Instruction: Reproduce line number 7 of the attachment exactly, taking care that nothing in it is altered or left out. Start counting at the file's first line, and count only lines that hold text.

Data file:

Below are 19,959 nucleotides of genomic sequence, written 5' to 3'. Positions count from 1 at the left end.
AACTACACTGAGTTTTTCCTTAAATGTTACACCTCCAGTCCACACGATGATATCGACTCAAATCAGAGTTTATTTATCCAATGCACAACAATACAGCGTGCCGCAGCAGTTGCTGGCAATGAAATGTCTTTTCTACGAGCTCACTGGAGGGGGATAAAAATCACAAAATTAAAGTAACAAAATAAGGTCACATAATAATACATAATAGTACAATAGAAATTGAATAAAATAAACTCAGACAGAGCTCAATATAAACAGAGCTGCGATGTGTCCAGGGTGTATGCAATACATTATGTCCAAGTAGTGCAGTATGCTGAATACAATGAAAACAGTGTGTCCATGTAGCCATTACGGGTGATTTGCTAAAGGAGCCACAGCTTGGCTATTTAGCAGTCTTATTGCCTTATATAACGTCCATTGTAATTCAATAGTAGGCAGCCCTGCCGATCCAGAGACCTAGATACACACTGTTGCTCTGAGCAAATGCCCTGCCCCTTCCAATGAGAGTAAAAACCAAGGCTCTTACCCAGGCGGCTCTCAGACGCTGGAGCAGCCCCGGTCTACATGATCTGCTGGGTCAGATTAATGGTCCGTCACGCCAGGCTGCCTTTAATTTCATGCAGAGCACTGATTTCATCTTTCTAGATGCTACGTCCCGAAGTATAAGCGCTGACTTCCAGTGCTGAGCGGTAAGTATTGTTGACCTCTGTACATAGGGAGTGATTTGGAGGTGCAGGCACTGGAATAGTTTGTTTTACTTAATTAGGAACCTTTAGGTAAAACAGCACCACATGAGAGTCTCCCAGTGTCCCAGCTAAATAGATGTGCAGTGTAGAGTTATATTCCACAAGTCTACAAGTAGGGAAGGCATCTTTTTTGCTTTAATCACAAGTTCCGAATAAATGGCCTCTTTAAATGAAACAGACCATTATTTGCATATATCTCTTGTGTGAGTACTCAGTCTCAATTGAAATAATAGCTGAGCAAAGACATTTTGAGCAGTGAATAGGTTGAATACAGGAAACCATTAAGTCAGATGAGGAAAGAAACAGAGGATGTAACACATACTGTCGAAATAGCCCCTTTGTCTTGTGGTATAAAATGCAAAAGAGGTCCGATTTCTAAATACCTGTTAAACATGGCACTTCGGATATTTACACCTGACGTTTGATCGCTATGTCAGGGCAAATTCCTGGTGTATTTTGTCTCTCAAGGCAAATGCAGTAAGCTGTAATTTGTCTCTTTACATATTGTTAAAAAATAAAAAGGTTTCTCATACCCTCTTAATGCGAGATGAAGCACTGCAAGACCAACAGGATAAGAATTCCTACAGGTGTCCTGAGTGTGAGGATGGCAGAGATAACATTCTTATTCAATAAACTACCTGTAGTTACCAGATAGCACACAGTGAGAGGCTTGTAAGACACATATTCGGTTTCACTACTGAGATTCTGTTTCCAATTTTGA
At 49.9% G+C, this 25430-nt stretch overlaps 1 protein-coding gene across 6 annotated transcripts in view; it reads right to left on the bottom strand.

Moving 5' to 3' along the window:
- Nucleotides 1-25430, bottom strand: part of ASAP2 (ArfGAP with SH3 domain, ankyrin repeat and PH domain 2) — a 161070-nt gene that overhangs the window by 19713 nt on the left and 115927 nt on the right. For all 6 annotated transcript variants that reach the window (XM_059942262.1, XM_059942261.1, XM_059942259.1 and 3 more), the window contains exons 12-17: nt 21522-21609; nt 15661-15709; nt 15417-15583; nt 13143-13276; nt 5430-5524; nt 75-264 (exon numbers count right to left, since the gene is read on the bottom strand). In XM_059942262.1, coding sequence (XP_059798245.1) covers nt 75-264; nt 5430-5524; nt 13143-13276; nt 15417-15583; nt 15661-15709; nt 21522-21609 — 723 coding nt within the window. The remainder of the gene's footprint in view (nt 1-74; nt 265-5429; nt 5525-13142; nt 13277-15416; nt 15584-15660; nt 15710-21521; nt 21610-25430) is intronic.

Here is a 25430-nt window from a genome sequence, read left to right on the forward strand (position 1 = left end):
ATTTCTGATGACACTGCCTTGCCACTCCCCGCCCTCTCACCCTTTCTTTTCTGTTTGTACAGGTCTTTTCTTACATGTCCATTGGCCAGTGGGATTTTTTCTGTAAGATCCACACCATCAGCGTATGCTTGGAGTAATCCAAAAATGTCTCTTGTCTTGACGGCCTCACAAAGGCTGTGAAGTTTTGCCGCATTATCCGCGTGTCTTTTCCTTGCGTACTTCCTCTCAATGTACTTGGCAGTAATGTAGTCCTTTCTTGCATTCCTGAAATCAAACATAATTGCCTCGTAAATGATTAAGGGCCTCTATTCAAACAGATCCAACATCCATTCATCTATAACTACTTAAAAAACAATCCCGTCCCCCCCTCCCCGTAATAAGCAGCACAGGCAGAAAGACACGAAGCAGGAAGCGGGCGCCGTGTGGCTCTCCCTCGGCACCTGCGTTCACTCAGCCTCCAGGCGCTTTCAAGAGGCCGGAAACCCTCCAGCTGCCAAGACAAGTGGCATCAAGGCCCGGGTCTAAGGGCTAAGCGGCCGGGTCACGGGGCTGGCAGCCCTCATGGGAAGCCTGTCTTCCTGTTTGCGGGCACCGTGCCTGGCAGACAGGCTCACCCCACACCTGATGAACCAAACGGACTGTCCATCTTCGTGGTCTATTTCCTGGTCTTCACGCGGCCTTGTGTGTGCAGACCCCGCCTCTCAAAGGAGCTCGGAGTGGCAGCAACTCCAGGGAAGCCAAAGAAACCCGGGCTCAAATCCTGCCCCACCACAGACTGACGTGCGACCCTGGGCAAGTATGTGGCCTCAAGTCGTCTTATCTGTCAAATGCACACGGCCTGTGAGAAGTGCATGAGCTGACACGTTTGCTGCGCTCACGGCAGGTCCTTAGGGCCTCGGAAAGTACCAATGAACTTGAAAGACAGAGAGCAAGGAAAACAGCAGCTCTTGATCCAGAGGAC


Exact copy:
ATTTCTGATGACACTGCCTTGCCACTCCCCGCCCTCTCACCCTTTCTTTTCTGTTTGTACAGGTCTTTTCTTACATGTCCATTGGCCAGTGGGATTTTTTCTGTAAGATCCACACCATCAGCGTATGCTTGGAGTAATCCAAAAATGTCTCTTGTCTTGACGGCCTCACAAAGGCTGTGAAGTTTTGCCGCATTATCCGCGTGTCTTTTCCTTGCGTACTTCCTCTCAATGTACTTGGCAGTAATGTAGTCCTTTCTTGCATTCCTGAAATCAAACATAATTGCCTCGTAAATGATTAAGGGCCTCTATTCAAACAGATCCAACATCCATTCATCTATAACTACTTAAAAAACAATCCCGTCCCCCCCTCCCCGTAATAAGCAGCACAGGCAGAAAGACACGAAGCAGGAAGCGGGCGCCGTGTGGCTCTCCCTCGGCACCTGCGTTCACTCAGCCTCCAGGCGCTTTCAAGAGGCCGGAAACCCTCCAGCTGCCAAGACAAGTGGCATCAAGGCCCGGGTCTAAGGGCTAAGCGGCCGGGTCACGGGGCTGGCAGCCCTCATGGGAAGCCTGTCTTCCTGTTTGCGGGCACCGTGCCTGGCAGACAGGCTCACCCCACACCTGATGAACCAAACGGACTGTCCATCTTCGTGGTCTATTTCCTGGTCTTCACGCGGCCTTGTGTGTGCAGACCCCGCCTCTCAAAGGAGCTCGGAGTGGCAGCAACTCCAGGGAAGCCAAAGAAACCCGGGCTCAAATCCTGCCCCACCACAGACTGACGTGCGACCCTGGGCAAGTATGTGGCCTCAAGTCGTCTTATCTGTCAAATGCACACGGCCTGTGAGAAGTGCATGAGCTGACACGTTTGCTGCGCTCACGGCAGGTCCTTAGGGCCTCGGAAAGTACCAATGAACTTGAAAGACAGAGAGCAAGGAAAACAGCAGCTCTTGATCCAGAGGAC